The degree of unsaturation of a molecule is the total number of rings, double bonds and triple bonds in the molecule. Chemists typically use this number to predict the molecule's structure, which is then verified by some means of observation such as spectroscopy. The degree of unsaturation may be calculated when the number of each type of atom in the molecule is known. This formula may also be simplified for molecules that contain only certain atoms.
Provide the formula for the degree of unsaturation as 1 + [? ni(vi -2)]/2, where ni is the number of atoms in the molecule with a valence of vi. This equation can be used to calculate the degree of saturation for any molecular formula.
Identify the valences for carbon, nitrogen, oxygen, hydrogen and other halogens. Carbon has a valence of 4, nitrogen has a valence of 3, oxygen has valence of 2, and hydrogen and other halogens have a valence of 1.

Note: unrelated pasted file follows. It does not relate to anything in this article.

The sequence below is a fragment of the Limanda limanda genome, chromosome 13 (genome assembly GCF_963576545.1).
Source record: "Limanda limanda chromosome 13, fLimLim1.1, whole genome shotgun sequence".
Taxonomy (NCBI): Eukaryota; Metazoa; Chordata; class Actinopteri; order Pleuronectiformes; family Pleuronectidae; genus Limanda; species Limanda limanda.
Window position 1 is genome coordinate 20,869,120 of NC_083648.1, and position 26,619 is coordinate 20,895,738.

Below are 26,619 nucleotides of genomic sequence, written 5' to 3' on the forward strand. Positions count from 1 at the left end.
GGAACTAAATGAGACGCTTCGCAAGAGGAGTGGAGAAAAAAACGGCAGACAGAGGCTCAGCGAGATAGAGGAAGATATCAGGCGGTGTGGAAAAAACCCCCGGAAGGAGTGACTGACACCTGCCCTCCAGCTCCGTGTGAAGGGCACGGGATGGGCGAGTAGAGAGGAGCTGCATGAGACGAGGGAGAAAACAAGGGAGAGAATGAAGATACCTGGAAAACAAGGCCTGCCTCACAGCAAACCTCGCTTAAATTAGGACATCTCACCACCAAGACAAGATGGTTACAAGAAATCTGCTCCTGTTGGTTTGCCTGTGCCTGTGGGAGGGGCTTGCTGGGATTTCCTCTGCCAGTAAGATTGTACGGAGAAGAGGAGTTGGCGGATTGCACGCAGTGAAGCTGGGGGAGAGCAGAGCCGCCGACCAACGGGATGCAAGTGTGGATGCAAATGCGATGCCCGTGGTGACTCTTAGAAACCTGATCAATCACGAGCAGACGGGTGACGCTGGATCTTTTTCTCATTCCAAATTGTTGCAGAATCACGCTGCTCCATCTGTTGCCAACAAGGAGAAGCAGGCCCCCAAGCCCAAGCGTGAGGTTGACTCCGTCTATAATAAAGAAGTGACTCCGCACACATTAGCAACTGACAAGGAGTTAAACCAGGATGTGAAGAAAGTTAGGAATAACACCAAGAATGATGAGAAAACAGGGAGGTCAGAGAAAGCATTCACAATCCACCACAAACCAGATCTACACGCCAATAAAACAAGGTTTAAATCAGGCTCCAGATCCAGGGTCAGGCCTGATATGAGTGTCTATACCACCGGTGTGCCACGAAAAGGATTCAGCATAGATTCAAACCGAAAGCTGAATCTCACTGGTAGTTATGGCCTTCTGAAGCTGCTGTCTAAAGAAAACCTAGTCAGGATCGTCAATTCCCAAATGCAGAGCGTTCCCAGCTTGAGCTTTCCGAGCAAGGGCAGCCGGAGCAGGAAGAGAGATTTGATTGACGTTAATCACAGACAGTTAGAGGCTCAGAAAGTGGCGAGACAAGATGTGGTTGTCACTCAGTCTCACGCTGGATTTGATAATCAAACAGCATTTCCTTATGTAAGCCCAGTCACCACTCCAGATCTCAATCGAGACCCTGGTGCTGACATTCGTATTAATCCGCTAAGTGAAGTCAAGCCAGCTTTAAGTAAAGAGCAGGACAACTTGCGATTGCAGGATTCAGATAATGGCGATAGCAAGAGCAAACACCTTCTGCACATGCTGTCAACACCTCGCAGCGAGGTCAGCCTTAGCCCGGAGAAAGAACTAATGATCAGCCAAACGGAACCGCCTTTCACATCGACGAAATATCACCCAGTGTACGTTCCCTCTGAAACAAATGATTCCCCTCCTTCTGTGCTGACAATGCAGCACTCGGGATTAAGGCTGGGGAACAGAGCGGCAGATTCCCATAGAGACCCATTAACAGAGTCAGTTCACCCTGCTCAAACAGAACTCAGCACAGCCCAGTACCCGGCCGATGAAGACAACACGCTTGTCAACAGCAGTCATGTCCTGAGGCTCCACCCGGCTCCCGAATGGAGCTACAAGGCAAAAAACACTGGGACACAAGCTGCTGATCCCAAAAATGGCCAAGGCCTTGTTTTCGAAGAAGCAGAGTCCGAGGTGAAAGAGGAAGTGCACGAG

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Evaluate the term ni(vi-2)/2 in the equation 1 + [? ni(vi - 2)]/2 for carbon, nitrogen, oxygen and hydrogen. For carbon, n4(v4 - 2)/2 = n4 (4 - 2)/2 = n4. For nitrogen, n3(v3 - 2)/2 = n3 (3 - 2)/2 = n3/2. For oxygen, n2(v2 - 2)/2 = n2 (2-2)/2 = 0. For hydrogen, n1(v1 - 2)/2 = n1 (1 - 2)/2 = -n1/2.
Expand the formula 1 + [? ni(vi - 2)]/2 for four terms. We now have 1 + n1(v1 - 2)/2 + n2(v2 - 2)/2 + n3(v3 - 2)/2 + n4(v4 - 2)/2. Now substitute the values for these terms that we found in step 3. We then have 1 - n1/2 + 0n2 + n3/2 + n4 = 1 - n1/2 + n3/2 + n4, where n1 is for hydrogen and other halogens, n2 is for oxygen, n3 is for nitrogen and n4 is for carbon.
Simplify the equation 1 - n1/2 + n3/2 + n4 = 1 - X/2 + N/2 + C, where n1 is for hydrogen and other halogens, n2 is for oxygen, n3 is for nitrogen and n4 is for carbon. We now have the degree of saturation for molecules that contain only these atoms as 1 + C + (N - X)/2.